"Trust the Gene Genie": Nostalgia and ideology in "Life on Mars"

Larke-Walsh, George S. (2020) "Trust the Gene Genie": Nostalgia and ideology in "Life on Mars". In: The Best Murders are British: Essays on the International Appeal of English Crime Dramas. McFarland, Jefferson, NC, USA. ISBN 9781476679396

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This chapter explores why the original series has been so appealing to audiences. Drawing on two detailed studies of the show, Garland and Bilby’s (2011) study of police culture and humor and Irwin’s (2013) discussion of memory in a re-imagined 1970s cultural landscape, my own work explores what reassurances the narrative offers to counteract the regressive masculinity and discriminatory culture at play. Some of the questions I answer are as follows: is the series simply nostalgia for a past that appears safer, simpler and more accepting of male aggressive behaviour such as displayed in The Sweeney? What type of ethical compromises must audiences make in order to embrace this vision of the past? It is evident that a white male, such as Tyler, would find it much easier than others to go back to this era and still retain their social status. Therefore, is the show’s humour fuelled by white male privilege? In other words, is Life on Mars a celebration of lad culture and its associative politically incorrect humour or is it more intelligent?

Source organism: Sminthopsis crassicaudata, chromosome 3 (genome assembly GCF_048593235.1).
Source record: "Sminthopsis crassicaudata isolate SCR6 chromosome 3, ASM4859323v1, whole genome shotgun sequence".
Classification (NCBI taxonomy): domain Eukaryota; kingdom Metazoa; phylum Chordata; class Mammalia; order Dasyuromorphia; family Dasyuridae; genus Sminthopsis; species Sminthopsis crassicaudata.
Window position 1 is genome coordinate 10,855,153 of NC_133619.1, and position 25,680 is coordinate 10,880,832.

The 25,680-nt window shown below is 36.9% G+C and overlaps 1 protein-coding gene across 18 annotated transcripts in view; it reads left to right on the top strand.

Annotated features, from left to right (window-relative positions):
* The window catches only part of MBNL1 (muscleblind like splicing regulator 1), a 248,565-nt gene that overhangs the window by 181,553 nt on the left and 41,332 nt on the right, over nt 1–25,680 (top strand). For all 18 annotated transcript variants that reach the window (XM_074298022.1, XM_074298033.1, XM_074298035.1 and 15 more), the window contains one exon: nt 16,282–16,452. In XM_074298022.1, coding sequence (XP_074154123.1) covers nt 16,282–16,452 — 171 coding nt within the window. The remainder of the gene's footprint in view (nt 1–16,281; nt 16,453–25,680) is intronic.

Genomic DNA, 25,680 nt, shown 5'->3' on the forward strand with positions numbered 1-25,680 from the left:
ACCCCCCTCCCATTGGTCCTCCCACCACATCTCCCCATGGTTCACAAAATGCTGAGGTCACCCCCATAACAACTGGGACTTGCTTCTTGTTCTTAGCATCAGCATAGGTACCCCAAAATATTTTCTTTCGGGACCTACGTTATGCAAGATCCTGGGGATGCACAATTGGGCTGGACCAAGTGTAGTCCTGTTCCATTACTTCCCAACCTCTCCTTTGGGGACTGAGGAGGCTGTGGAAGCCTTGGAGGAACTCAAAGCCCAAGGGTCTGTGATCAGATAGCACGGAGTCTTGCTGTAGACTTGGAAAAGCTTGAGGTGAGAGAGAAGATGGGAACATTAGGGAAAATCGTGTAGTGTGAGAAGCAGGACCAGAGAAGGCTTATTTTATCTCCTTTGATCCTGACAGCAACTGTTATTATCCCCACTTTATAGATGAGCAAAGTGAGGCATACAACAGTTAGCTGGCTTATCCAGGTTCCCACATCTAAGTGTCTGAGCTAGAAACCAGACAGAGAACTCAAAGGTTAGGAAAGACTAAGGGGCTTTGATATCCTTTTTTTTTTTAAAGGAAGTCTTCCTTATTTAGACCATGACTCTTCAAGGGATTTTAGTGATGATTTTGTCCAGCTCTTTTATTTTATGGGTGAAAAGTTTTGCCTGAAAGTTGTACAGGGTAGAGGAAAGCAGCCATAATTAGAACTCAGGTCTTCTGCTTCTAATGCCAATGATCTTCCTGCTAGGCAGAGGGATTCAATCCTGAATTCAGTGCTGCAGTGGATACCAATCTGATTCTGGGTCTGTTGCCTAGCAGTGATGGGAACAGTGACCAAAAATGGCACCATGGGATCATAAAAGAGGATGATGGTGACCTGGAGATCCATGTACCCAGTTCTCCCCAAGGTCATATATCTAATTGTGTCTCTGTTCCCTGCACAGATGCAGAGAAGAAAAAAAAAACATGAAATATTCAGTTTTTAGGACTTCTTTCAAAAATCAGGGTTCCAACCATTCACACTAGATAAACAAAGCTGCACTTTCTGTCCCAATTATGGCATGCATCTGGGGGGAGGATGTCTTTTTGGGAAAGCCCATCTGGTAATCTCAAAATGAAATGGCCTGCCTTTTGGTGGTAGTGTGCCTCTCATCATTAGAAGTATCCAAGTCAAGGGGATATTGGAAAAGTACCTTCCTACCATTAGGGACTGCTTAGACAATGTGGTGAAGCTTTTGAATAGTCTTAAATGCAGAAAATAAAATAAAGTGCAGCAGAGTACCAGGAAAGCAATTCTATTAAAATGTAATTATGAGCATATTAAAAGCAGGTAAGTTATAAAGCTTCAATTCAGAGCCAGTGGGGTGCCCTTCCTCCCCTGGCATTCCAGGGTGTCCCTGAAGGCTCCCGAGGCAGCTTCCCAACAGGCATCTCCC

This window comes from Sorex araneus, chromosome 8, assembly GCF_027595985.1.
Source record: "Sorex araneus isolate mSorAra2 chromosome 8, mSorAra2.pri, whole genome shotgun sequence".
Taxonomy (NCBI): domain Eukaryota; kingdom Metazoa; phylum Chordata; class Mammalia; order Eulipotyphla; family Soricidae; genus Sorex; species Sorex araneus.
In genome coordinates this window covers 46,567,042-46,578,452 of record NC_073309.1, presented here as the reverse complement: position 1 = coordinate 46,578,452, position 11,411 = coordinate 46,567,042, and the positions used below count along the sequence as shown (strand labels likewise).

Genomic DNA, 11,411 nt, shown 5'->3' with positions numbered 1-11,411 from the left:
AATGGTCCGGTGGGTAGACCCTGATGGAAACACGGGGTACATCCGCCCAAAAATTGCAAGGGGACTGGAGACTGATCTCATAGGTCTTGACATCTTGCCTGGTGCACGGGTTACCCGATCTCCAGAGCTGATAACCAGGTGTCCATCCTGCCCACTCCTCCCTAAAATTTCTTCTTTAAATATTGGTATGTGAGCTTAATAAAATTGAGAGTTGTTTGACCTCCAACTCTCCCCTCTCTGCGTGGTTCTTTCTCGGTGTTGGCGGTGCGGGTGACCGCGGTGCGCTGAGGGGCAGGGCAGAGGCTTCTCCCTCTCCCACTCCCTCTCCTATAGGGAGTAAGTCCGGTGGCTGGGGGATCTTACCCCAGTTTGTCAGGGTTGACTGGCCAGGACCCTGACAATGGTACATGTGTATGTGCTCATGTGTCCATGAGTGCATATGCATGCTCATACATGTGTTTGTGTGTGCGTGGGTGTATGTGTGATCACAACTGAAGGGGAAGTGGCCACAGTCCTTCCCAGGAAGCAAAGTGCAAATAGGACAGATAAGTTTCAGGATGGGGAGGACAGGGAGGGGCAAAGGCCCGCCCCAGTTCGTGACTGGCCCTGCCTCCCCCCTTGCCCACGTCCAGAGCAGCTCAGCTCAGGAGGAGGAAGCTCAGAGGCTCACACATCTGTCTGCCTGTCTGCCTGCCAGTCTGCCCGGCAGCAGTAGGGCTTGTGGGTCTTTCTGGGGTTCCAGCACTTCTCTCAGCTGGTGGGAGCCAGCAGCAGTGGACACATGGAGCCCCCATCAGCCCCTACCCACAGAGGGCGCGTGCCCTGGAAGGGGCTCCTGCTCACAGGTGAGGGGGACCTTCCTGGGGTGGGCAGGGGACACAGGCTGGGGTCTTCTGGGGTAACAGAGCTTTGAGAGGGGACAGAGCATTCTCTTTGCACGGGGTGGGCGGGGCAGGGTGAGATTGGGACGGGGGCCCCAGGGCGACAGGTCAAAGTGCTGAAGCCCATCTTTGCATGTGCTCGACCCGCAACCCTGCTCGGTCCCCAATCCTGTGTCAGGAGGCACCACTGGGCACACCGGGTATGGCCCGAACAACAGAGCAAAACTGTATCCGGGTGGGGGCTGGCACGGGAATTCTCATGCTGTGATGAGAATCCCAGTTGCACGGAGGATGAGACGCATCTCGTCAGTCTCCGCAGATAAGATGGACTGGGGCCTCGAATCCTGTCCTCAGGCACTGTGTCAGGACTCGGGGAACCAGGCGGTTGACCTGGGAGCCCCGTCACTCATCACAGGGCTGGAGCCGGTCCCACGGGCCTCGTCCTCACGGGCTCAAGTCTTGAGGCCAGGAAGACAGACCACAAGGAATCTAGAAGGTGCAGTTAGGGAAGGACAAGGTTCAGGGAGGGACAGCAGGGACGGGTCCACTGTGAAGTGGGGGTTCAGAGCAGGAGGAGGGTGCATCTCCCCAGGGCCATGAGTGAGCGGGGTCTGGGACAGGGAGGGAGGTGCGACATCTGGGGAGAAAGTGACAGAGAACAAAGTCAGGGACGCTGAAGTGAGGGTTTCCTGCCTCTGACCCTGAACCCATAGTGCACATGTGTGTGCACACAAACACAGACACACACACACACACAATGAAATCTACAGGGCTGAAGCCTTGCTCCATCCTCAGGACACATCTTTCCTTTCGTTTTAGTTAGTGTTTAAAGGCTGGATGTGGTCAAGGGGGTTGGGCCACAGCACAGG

Item Type: Book Section
Divisions: Faculty of Arts and Creative Industries
Depositing User: George Larke-Walsh
Date Deposited: 12 Jan 2021 14:38
Last Modified: 12 Jan 2021 14:38
URI: http://sure.sunderland.ac.uk/id/eprint/12994

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